EOT share valuation – looking for the PAYE risk

In this guest article, Ritchie Tout from Azets looks at some of the risks involved in valuing companies for employee ownership trust (“EOT”) transactions and the possible challenge from HMRC for over-valuations. Share valuations are one of the areas that can cause EOTs to go wrong.

The problem with valuations

A common phrase you hear from EOT advisers is that the tax rules do not mean you have to sell shares at a discount on sale to an EOT.

Although this is true in terms of the EOT tax legislation, it has led valuers down the rabbit hole of producing hypothetical valuations and overlooking the fact that they are valuing shares for a real transaction.

The problem, common to many tax-focused valuations, is that in producing the hypothetical valuation the valuer only considers one party to the transaction; the sellers. The EOT trustee is treated as a passive spectator.

This issue is important as EOTs are too often marketed as a “tax product” so the share valuation ends up as an adjunct to the tax planning and ignores the fact that there is a real transaction in shares. The EOT is taking on a liability to pay an amount of consideration and its only source of funding is the net cash profit generated by the company it is buying. For the EOT trustee, things like EBITDA, the historical earnings profile or market multiples are irrelevant.

The only thing which matters to the trustee is what cash profit it can access to pay the deferred consideration. In turn, this is a function of the length of the period the trustee thinks is acceptable to pay off the deferred consideration.

The trustee’s situation is no different to an external investor who is borrowing to fund an acquisition. They will assess the price they are able and willing to pay according to what cashflows they can generate to service and repay the debt.

Potential HMRC challenge

A hypothetical tax valuation is still relevant but only in terms of the Transactions in Securities and Employment-related Securities (“ERS”) rules. At the 3 May 2024 Fiscal Valuation Forum, HMRC advised that their review of EOTs is looking at the ERS sale at overvalue rules. This anti-avoidance rule results in the overvalue element being treated as liable to income tax for the sellers. We can assume this review has been prompted by a significant number of EOT transactions which have been renegotiated because the original acquisition price proved to be unaffordable as well as a handful of companies that have become insolvent after having paid out significant cash sums to the former owners.

Common Valuer’s error

In this context, an issue that valuers routinely overlook is that the way in which the purchase price will be paid is also a function of the price. The nature of the trade, contract length and concentration of customers might mean that a substantial proportion of the headline price might be paid as contingent consideration or as an earn-out. It is not that the valuation is wrong, but a buyer will manage their risk by not committing to pay a fixed price regardless of future trading. If a seller is demanding a fixed cash amount, they will inevitably have to accept a lower price.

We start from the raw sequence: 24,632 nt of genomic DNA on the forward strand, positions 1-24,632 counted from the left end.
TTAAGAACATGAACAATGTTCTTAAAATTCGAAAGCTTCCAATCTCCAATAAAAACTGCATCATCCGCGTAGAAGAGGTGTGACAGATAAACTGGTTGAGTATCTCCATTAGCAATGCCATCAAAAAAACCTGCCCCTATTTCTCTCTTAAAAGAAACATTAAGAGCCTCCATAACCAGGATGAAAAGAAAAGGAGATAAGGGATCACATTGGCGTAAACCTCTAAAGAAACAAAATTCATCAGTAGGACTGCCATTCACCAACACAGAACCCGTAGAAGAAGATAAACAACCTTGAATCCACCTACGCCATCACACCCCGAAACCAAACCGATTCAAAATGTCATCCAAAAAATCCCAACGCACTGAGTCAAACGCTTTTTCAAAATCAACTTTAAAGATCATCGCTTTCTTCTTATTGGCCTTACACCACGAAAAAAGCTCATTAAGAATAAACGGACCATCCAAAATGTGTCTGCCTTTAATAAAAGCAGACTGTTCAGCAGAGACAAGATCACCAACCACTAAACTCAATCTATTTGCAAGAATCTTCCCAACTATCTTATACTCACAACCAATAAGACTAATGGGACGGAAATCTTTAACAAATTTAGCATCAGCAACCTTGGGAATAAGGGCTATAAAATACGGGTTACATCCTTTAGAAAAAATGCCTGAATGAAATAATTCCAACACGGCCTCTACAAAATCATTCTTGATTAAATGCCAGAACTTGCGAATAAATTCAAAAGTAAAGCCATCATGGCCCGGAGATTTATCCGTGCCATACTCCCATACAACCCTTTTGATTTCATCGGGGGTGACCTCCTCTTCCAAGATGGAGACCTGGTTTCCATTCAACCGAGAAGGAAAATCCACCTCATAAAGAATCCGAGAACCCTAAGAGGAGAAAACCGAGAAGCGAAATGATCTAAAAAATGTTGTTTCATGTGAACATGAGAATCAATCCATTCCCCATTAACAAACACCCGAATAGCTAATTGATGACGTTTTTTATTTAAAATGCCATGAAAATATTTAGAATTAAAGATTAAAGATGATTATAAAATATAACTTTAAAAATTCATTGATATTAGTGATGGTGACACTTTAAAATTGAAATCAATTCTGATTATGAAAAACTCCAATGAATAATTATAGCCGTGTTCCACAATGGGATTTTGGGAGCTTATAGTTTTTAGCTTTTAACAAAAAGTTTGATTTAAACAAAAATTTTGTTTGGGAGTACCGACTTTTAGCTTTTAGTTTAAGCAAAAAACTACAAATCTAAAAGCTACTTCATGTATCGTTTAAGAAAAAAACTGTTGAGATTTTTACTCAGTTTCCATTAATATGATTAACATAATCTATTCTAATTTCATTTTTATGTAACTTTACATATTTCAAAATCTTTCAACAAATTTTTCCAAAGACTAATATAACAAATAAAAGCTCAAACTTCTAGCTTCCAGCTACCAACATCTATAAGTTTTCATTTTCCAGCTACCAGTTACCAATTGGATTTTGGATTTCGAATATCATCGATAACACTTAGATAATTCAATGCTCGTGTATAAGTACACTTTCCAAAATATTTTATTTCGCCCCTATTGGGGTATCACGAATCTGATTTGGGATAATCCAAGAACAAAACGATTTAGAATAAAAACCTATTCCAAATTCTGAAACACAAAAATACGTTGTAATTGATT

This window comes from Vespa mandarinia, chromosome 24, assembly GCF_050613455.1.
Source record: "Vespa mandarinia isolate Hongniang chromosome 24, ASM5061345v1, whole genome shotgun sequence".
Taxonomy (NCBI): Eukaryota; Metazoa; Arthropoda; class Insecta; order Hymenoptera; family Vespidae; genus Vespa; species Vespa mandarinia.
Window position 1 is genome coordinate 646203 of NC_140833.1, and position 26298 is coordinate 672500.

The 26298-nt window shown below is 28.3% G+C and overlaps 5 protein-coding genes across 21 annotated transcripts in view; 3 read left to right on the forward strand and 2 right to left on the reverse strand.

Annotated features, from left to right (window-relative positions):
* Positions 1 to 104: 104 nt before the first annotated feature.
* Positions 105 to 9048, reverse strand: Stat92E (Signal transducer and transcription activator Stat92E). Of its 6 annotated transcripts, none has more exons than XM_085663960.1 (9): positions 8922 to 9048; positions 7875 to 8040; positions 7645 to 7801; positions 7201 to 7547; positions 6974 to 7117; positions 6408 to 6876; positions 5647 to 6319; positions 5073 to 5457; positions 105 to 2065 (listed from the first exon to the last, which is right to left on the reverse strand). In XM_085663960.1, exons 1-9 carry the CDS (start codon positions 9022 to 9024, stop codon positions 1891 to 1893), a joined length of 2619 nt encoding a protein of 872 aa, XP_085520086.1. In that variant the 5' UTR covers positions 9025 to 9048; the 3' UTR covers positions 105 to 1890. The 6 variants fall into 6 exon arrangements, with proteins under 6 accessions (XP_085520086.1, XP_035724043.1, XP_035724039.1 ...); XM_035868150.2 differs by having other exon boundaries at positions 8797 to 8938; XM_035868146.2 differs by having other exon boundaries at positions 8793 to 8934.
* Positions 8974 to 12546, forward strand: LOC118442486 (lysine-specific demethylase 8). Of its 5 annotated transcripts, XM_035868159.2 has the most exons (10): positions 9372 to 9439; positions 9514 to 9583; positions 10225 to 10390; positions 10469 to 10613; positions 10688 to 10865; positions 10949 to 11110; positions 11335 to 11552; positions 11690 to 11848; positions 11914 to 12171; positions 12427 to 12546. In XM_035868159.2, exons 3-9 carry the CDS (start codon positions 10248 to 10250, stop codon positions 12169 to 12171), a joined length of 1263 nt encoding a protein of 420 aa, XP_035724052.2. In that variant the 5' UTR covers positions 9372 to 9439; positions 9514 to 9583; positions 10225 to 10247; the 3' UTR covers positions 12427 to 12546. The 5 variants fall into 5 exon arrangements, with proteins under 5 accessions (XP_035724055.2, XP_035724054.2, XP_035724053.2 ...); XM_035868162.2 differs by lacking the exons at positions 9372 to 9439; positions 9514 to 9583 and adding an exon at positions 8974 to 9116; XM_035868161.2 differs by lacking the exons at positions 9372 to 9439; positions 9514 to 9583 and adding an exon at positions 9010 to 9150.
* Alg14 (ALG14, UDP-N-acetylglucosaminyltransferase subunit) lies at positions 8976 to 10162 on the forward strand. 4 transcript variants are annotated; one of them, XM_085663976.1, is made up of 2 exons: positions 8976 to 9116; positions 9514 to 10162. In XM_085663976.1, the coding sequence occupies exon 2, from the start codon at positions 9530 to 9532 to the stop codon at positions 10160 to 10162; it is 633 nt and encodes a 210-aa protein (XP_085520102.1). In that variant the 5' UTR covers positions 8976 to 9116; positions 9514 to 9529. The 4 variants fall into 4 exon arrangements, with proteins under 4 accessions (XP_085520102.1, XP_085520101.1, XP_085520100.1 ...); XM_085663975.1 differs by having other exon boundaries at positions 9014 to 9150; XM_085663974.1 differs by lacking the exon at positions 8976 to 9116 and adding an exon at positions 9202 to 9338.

Leaving aside the commercial risk of putting a business under unsustainable financial pressure, if an adviser is structuring an EOT transaction on the basis of a high EBITDA based valuation payable wholly in cash, it is critically important to sense check the valuation against affordability. We have seen examples where the mismatch between EBITDA and actual net cash profit means that it is impossible to repay the deferred consideration within the period set out in the SPA. If HMRC are looking at a sale at overvalue under the ERS rules, the PAYE liability is calculated according to the open market value of the shares at the date of the transaction. It is not clear that there are any provisions that reduce the tax charge where the sale proceeds are not ultimately paid.

What should trustees do?

Trustees should not rely on the valuation produced on behalf of the sellers. It is advisable for the trustees to obtain an independent valuation, preferably from a valuer with experience of EOT transactions, and also consider the cash flow and affordability of the deferred consideration. There is nothing worse than finding out within a year of the transaction that the deferred consideration is unaffordable and the purchase price needs to be renegotiated. No one will be happy – the sellers will have to accept a price reduction or an extension of the payment term, the management team will be under additional pressure to perform, and the employees will question the benefit of being employee-owned if there is no prospect of receiving an EOT bonus.

If you would like to get in touch with Ritchie Tout regarding anything in this article please contact Andrew Evans

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